Share This:
June 20, 2013 | Theatre,

Shakespeare in Song


Shakespearean texts have been adapted just about every way imaginable. Disney added some lions to Hamlet and came out with The Lion King; Baz Luhrman found the young Leonardo DiCaprio for his modern, political take on Romeo & Juliet…for better or worse, depending on who you ask. The plays have been twisted into theatrical productions ranging from settings in Nazi Germany to the moon. It seems only natural that musicians should tackle the Bard’s texts for their own tunes.

Shockingly few recorded musical renditions of Shakespeare-inspired works exist. Although references to his texts frequently appear throughout various genres of music, the words themselves are rarely preserved in their entirety for a whole song. Of course, musicals based on Shakespeare’s texts are a common method of adaptation. Consider the popular Broadway hits West Side Story based on Romeo and Juliet or Kiss Me, Kate inspired by The Taming of the Shrew.

A less commonly known, albeit more conventionally titled, adaptation is the 1971 funk-rock musical Two Gentlemen of Verona with music by composer Galt MacDermot, known for his work on Hair. Although there are virtually no clips online from the original Broadway run of the show (which won the Tony Award for Best Musical), The Public Theater revived the show for 2005’s Shakespeare in the Park featuring, among others, Norm Lewis. Again, few clips are available, but check out this bootleg of the song “Night Letter” to get a feeling for this groovy Shakespearean musical:

Remixing the Bard again this summer with another Shakespeare in the Park production, the Alex Timbers-helmed version of Love’s Labour’s Lost with music from Bloody Bloody Andrew Jackson’s Michael Friedman will debut at the Delacorte on July 23. More of a pop/rock adaptation, you can sample this modern take set at a college reunion with some pre-released tracks from The Public:

See the full web page for more tunes if that tickled your fancy, including a sultry new song featuring up-and-coming star Lindsay Mendez.

In 2002, an interesting collaboration surrounding Shakespeare’s sonnets was released entitled When Love Speaks. This CD features 53 different Shakespearean sonnets, many read by outstanding actors such as Joseph Fiennes, Alan Rickman and Fiona Shaw, in addition to sonnets set to music by Annie Lenox, Ladysmith Black Mambazo and Bryan Ferry, among others. Rufus Wainwright– who was recently tapped to perform musical renditions of the sonnets for a forum at the 2013 Stratford Festival in Toronto–  lends his voice to Sonnet #29 from the album:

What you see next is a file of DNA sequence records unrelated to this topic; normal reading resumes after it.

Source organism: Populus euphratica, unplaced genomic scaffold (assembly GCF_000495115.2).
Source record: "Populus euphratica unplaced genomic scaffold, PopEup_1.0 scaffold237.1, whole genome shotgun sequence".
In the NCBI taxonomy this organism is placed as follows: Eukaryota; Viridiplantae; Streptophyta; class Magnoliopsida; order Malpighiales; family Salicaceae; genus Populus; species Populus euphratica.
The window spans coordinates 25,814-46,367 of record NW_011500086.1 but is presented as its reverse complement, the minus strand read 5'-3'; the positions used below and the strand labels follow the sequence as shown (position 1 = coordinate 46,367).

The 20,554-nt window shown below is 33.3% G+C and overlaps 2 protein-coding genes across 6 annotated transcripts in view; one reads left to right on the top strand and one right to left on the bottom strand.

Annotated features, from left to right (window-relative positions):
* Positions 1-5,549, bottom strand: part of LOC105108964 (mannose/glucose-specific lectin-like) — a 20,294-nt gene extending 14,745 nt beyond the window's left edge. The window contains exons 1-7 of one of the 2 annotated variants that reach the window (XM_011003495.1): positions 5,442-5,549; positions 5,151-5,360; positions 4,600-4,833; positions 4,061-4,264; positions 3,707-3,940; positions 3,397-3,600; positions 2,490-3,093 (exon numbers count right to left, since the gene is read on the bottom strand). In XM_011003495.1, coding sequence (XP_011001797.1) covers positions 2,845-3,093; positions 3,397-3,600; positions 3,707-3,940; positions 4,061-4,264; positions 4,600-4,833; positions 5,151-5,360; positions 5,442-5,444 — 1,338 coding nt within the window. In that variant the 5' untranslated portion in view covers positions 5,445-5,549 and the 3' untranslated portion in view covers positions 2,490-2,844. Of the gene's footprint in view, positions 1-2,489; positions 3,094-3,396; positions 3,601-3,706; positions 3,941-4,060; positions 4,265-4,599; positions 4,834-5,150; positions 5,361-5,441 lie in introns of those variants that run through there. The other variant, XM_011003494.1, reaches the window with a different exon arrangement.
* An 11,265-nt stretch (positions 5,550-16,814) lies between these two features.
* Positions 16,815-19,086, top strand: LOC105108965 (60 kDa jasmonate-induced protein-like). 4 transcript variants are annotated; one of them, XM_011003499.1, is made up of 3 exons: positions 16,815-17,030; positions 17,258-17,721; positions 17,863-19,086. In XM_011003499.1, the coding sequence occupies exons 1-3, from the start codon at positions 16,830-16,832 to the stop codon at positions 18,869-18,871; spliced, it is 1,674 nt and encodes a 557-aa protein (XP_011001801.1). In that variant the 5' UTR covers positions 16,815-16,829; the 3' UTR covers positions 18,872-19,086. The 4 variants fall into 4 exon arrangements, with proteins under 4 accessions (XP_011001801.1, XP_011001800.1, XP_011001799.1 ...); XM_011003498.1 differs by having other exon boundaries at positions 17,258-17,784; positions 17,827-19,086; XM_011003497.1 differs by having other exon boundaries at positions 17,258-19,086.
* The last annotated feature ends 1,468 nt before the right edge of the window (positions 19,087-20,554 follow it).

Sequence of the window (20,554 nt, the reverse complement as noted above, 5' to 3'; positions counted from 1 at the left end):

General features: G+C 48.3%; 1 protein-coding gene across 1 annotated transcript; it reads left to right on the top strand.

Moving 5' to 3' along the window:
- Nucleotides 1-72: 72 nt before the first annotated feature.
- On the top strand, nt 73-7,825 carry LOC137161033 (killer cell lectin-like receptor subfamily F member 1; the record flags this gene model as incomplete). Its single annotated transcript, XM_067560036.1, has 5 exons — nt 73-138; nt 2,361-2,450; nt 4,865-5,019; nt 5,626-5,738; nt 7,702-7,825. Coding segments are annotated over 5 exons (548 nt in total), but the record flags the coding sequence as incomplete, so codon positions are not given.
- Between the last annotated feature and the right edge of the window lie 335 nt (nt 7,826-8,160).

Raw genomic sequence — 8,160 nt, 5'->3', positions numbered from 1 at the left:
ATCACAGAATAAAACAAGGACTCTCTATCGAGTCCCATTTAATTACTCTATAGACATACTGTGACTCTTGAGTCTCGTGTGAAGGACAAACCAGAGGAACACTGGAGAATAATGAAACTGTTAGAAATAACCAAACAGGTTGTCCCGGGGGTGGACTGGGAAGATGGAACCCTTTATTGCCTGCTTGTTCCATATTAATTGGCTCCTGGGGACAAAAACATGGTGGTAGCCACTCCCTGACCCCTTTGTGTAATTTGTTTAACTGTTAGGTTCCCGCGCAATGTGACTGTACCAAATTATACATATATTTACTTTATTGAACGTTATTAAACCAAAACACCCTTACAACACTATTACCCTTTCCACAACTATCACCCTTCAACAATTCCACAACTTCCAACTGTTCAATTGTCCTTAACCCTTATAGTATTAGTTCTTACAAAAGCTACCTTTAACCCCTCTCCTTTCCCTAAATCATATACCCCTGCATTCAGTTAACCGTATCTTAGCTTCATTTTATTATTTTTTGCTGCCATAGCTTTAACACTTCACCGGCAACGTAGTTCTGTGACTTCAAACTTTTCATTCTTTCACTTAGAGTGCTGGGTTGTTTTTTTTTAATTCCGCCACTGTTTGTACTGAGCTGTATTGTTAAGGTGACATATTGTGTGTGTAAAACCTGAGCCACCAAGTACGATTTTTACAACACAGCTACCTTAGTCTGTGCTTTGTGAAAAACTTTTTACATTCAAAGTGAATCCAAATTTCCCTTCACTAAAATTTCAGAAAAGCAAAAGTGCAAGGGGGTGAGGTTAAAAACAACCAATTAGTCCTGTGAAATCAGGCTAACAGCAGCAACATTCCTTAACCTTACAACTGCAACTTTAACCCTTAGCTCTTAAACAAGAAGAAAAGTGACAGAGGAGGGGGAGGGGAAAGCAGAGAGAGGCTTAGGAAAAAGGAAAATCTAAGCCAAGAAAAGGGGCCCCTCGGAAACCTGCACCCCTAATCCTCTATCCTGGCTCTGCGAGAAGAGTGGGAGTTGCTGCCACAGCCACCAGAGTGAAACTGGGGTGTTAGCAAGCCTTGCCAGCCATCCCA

Also included on When Love Speaks, lyric soprano Barbara Bonney sings “The Willow Song” with text sourced from Desdemona’s soliloquy in Act IV, Scene III of Othello, giving an example of a play set to music:

The Brits took a regal stab at musicalizing Shakespeare’s sonnets with a 13-piece Renaissance orchestra featuring songs composed for the Queen’s Jubilee and the 2012 Summer Olympics. With the help of centuries-old instruments and some of England’s best vocal performers, the collection, simply titled Shakespeare: The Sonnets, shows the range of different sounds possible with this eclectic assortment of instruments. Consider this upbeat, indie-pop inspired tune entitled “Blind Fool Love” from Sonnet 127:

For a more moody, intimate effect, check out this duet of Sonnet 109, “O Never Say That I Was False of Heart”:

Keeping with this tradition of song and poetry, students from Emerson College and Berklee College of Music approached a new, lively project: The Shakespearean Jazz Show. Melding the Bard’s texts from his various plays and sonnets with New Orleans jazz-inspired original compositions, the Jazz Show provides an intimate and cheery interpretation of Shakespeare’s words. Watch this recording of “Mariana” from Measure for Measure performed at last summer’s New Orleans Shakespeare Festival and get a feel for them:

ArtsEmerson is excited to be welcoming The Shakespearean Jazz Show back to the Paramount Mainstage for a one-night-only engagement on July 18 after their spirited performance to a full house at the first-annual The Next Thing (TNT) Festival this past February. For more information about the performance and tickets, click here. To check out more of The Shakespearean Jazz Show, visit them on their website at

Daniel Jones is a Dramaturgy and Outreach Assistant and a 2012 Emerson graduate.

Leave a Reply

Your email address will not be published. Required fields are marked *